The Navy is on pace to surpass last year's record number of suicides, according to figures provided by the service.
A total of 53 active-duty and seven reserve sailors have died by suicide so far this year, and that is “roughly a little bit ahead” of the number of sailors who had taken their own lives this time in 2018, the Navy's top suicide prevention officer said.
“That trend is unacceptable,” Rear Adm. Philip Sobeck, director, 21st Century Sailor, told reporters on Thursday. “We are looking at every aspect of why that trend continues, at least for the last three years. We're determined not to allow it to continue the way it's going.”
Last year, Navy suicides reached their highest level since the service began recording data on the matter in 2006, with 68 active-duty sailors and 11 sailors in the Navy Reserve dying by suicide.
Despite the Navy's efforts to help families identify warning signs that sailors are at risk of dying by suicide and embedding mental health provides within commands, the pace of suicides has not slackened. Recently, three sailors from the aircraft carrier USS George H.W. Bush killed themselves within a week — two on the same day. A fourth sailor assigned to the carrier took his life in July.
“We absolutely mourn the loss of those sailors,” Sobeck said during a roundtable on the Navy's efforts to curb suicides. “The bottom line is we've got to take a look at what happened. We've got the right response and those sailors and shipmates on G.H. W Bush are getting just that.”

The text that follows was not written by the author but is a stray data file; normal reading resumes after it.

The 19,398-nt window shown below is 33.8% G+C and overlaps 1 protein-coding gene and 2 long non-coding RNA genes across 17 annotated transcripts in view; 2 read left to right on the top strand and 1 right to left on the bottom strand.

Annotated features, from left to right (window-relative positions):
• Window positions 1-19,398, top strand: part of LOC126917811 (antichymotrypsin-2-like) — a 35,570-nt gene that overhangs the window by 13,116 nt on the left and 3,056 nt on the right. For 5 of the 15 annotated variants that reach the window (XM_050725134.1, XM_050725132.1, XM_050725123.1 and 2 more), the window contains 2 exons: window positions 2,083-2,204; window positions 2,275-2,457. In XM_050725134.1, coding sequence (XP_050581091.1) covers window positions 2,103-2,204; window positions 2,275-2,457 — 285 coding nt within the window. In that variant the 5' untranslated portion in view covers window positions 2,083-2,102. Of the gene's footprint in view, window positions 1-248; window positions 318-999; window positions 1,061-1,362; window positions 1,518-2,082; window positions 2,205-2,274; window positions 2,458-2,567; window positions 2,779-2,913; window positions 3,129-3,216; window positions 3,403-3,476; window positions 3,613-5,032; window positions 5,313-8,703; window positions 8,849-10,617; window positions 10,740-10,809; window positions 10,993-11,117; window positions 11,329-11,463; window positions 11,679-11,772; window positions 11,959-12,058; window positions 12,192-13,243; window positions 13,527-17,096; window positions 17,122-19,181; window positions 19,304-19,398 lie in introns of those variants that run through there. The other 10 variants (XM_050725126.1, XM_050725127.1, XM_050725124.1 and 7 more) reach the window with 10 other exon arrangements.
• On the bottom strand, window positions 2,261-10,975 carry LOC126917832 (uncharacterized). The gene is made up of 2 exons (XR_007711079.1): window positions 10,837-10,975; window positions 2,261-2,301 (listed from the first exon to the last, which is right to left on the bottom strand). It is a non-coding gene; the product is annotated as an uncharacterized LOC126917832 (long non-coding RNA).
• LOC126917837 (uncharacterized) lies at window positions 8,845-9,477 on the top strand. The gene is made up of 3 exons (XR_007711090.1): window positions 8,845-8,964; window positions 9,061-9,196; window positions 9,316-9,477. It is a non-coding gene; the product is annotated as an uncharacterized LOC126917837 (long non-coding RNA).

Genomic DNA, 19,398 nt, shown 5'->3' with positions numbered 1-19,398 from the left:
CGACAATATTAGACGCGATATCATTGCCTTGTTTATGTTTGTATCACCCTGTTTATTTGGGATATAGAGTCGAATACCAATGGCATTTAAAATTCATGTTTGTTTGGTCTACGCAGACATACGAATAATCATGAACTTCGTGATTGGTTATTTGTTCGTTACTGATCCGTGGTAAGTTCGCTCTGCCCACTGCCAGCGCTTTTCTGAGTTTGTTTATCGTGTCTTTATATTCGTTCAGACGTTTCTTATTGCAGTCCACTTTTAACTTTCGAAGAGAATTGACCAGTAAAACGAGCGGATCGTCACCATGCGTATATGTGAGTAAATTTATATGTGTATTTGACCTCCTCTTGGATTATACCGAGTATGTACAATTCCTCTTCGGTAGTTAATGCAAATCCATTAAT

Two factors that are common to suicides are impulsivity and personal access to firearms, service officials said on Thursday.
“It's an impulse moment,” Sobeck explained. “Who's there with them and what access to the firearms do they have – trying to break that cycle is where we've been targeting a lot. We know those are the last moments in time where they lose that hope and that's their choice at that point.”
Data collected by the Navy does not show a connection between increased deployments and more suicides, Sobeck said. That is because when sailors are at sea, they are all connected. Sailors become vulnerable to death by suicide when they lose that connection.
An unhealthy command climate, on the other hand, can be a factor in suicides if it does not enforce good order and discipline and foster trust between sailors and the command, he said.
“Those will be more at risk than those that have a good climate,” Sobeck said. “They have the ability for transparent, help-seeking environments: the opportunity for, 'Hey, I need help;' or, 'I need to take a breath:' – or folks actually looking eyeball-to-eyeball and saying: 'Hey, it's time for you to take a break. Let's take a knee for a second and let's talk about what happened.'”